The National Basketball Association (NBA) has seen a plethora of talent grace its courts over the years. However, not all players have been able to make their mark in the league. In fact, some have earned the dubious distinction of being considered the worst players in NBA history. This blog post aims to shed light on who these players are and why they've earned this title.
The Worst NBA Player in 2022: Jalen Green
In 2022, the title of the worst NBA player was held by Jalen Green. Despite averaging 17.3 points, 3.4 rebounds, and 2.6 assists per game, Green had the lowest plus-minus in the season. His performance statistics were part of the reason he was considered the worst NBA player that year.
The All-Time Worst: Cherokee Parks
When it comes to the worst NBA player of all time, former Duke standout Cherokee Parks takes the cake. Parks was the 12th pick in the 1995 NBA Draft by the Dallas Mavericks. Despite his promising college career, Parks averaged only 4.4 points and 3.6 rebounds during his professional career. He ended his NBA journey as a member of the Golden State Warriors in 2003-04, averaging a mere 1.0 point in 12 games.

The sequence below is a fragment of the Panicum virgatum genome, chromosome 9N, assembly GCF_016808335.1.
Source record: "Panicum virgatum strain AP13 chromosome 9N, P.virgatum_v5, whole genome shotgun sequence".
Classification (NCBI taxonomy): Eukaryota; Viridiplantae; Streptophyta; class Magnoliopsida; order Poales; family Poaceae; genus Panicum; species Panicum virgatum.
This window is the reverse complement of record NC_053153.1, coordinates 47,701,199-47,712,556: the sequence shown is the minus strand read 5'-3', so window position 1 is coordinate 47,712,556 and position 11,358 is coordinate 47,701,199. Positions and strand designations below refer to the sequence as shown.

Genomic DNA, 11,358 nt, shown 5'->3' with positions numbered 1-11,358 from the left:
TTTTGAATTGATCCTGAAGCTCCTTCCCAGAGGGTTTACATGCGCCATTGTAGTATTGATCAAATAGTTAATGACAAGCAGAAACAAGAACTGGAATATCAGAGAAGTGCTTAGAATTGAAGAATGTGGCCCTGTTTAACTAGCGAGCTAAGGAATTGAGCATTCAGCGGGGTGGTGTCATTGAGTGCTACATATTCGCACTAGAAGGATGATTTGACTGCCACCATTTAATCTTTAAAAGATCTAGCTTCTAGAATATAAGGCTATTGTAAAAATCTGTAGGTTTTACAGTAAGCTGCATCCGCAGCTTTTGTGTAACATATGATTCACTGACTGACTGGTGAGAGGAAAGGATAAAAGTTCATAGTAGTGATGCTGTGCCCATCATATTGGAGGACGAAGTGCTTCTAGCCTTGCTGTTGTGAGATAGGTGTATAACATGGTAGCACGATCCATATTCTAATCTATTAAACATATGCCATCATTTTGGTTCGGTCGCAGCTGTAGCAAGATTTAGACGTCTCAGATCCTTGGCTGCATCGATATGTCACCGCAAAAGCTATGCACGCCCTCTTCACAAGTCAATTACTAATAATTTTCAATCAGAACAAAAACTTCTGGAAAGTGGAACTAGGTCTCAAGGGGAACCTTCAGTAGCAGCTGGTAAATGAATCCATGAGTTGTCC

Several other players have also been recognized for their less-than-stellar performances in the NBA. Anthony Bennett, the No. 1 overall pick in the 2013 NBA Draft, averaged just 4.4 points and 3.1 rebounds on 39% shooting in parts of four NBA seasons. Nikoloz Tskitishvili, the No. 5 pick in the 2022 NBA Draft, averaged a paltry 3.2 points on 30% shooting in two seasons with Denver before being traded to the Golden State Warriors.
Adam Morrison, who was selected No. 3 overall in the 2006 NBA Draft by the Charlotte Bobcats, averaged only 3.4 points per game in his final two NBA seasons. Brian Scalabrine, a second-round pick of the then-New Jersey Nets in 2001, averaged just 3.1 points and 2.0 rebounds while shooting 39% from the field during his career.
The Worst NBA Season
The 2011-12 Charlotte Bobcats hold the record for the worst regular season in NBA history, with a winning percentage of just .106, translating to a dismal 7-59 record.
While these players may not have shone on the NBA courts, it's important to remember that making it to the NBA is an achievement in itself. These players might have struggled in the NBA, but many of them have found success in other leagues or roles within the sport. Despite their struggles, they remain a part of NBA history.